War is not an anomaly, nor an exception to the rule, it has always been with us and it might always be. Militarism and its practice in war are subcategories of waste (the harmful things we produce such as pollution and bombs) and domains of accumulation themselves. They are also prerequisites for the expansion of capital and its market economy. Much is done to portray war as an inherent attribute of human fallibility or an unintended consequence. However, mainstream concepts associated with the promotion of the market economy are weapons of the ruling class. They are all laced with poison. ...
READ MORE
Greece and Slavo-Macedonians (1913-1993)
After the division of Macedonia in 1913 (according to the Bucharest Peace Treaty) neither Serbia, Bulgaria nor Greece recognized the existence of a Macedonian ethnolinguistic nation and, therefore, an assimilation policy of Macedonia’s Slavs was carried out by the state’s authorities of all those three countries. Greece referred to Aegean Slavo-Macedonians as Slavophone Greeks or Macedoslavs (the region was and is today officially called as “North Greece”), Serbia referred to Vardar Slavo-Macedonians as Serbs from “South Serbia” while for Bulgaria Pirin Slavo-Macedonians were Bulgarians. When the WWI started in 1914, Bulgaria sided with Central Powers and in the fall of 1915 ...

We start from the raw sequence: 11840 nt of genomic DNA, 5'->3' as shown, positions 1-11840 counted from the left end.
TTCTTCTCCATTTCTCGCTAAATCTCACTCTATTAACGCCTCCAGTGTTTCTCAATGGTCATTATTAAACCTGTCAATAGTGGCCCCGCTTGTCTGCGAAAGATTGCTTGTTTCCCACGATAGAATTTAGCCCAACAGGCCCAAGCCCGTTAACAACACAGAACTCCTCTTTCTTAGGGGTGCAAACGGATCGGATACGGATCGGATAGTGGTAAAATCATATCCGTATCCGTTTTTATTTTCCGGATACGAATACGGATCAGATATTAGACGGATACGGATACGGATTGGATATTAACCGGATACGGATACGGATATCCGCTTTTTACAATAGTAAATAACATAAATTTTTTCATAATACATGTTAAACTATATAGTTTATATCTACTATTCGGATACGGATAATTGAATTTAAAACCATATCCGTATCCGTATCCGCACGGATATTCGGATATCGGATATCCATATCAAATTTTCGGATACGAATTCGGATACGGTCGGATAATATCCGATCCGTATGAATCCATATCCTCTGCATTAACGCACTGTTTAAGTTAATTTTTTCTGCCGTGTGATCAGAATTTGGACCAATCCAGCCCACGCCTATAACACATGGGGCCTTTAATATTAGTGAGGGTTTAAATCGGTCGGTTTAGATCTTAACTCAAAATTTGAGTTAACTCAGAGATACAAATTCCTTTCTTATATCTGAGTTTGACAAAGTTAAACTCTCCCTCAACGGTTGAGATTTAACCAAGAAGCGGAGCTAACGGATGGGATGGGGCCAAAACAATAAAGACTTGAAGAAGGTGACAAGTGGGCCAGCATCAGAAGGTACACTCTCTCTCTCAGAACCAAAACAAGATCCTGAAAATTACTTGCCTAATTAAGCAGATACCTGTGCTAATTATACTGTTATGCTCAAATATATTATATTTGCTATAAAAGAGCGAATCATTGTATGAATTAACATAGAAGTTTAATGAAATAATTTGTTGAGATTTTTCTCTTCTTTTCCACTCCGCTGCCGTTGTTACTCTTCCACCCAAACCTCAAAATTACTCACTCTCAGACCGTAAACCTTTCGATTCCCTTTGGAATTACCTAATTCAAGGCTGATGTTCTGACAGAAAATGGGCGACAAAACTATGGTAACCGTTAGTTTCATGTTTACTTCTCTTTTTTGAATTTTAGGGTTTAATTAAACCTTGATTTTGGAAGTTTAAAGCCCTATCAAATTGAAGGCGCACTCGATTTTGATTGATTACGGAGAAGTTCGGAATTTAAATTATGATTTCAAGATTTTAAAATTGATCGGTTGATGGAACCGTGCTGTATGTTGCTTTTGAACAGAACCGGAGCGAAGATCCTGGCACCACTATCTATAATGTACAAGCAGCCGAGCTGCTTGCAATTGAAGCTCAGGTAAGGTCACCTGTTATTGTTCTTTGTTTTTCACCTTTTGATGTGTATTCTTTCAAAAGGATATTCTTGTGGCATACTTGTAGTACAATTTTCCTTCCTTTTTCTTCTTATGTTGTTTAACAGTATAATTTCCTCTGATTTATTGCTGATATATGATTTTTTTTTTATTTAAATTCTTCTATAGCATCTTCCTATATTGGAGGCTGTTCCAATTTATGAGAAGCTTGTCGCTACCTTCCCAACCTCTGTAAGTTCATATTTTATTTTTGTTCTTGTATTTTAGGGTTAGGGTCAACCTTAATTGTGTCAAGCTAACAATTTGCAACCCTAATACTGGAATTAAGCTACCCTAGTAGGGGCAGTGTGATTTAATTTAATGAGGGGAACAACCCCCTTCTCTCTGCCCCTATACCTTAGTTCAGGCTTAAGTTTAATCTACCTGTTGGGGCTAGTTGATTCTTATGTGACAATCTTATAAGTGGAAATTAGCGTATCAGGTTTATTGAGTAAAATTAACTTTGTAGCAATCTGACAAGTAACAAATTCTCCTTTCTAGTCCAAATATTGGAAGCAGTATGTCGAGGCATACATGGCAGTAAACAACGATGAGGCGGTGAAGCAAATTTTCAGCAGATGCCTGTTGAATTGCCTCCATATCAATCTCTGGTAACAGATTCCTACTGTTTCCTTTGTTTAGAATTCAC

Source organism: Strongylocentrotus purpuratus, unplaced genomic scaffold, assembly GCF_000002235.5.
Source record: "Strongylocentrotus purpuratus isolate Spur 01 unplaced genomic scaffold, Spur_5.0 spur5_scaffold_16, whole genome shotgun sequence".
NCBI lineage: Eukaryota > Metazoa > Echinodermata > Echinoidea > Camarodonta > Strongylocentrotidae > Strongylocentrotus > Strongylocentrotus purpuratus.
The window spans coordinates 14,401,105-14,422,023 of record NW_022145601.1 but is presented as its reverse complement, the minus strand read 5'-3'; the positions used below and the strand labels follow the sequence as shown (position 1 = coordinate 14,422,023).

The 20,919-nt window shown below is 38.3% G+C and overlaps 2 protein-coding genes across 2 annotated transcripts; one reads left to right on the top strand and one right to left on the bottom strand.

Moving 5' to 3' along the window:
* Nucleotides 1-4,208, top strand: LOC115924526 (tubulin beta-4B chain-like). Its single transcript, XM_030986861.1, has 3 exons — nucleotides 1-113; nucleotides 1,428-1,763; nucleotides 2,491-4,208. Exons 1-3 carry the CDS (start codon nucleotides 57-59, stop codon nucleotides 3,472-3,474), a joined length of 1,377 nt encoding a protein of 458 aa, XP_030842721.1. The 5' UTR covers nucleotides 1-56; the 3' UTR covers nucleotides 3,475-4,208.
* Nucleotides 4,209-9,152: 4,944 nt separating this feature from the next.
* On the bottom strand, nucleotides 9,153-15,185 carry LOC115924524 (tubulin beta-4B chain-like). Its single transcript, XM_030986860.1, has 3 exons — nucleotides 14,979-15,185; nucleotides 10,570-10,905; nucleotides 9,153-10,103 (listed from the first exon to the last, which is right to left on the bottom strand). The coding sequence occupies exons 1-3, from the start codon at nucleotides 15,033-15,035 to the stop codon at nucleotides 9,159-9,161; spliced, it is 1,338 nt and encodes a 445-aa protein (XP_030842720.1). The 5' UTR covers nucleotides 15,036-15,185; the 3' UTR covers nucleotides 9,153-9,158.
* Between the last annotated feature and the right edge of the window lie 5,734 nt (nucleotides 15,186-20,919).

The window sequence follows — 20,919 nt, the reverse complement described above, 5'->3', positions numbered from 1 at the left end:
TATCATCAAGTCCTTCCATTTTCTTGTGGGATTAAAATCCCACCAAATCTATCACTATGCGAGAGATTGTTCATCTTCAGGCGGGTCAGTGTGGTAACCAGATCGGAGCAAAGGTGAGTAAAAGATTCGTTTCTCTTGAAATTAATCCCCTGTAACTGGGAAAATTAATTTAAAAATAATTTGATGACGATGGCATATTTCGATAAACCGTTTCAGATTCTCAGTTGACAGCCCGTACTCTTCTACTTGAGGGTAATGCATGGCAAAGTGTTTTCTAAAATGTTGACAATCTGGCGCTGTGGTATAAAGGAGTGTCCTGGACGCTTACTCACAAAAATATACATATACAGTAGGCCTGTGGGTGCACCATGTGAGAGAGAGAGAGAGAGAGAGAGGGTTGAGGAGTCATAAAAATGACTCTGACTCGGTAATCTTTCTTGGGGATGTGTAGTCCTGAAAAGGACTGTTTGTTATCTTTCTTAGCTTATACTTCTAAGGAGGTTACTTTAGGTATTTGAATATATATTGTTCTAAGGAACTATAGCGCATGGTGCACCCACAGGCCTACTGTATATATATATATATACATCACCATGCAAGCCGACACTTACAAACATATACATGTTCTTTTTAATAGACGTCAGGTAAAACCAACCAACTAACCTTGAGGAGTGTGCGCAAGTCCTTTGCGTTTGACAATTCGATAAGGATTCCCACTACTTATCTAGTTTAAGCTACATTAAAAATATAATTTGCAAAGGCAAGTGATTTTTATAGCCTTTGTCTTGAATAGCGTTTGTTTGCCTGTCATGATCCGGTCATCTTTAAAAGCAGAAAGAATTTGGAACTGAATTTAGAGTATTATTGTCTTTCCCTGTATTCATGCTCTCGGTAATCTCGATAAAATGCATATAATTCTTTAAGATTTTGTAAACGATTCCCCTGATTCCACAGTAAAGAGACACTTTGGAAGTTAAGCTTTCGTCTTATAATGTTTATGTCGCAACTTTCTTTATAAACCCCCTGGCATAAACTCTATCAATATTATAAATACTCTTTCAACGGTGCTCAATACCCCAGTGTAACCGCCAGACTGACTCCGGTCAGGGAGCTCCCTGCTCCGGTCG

READ MORE
Between the Lines: Western Public Support for Albanian Terrorism
Terrorists attacked the Macedonian city of Kumanovo on 9 May, but one wouldn’t know that by reading the Western media’s reaction to the tragedy, despite the fact that they typically mention that 8 police officers were killed and another 37 wounded during the firefight. The media’s disingenuous ‘reporting’ reeks of ulterior motives, which is evidenced most visibly by their reluctance to use the word terrorist without putting it in questionable quotation marks, but also takes more subtle forms such as casting suspicion on the government for complicity in the attack and/or inferring that the attack was some type of legitimate ...
READ MORE
Implicit Meanings in Ecumenical Patriarchate’s Tomes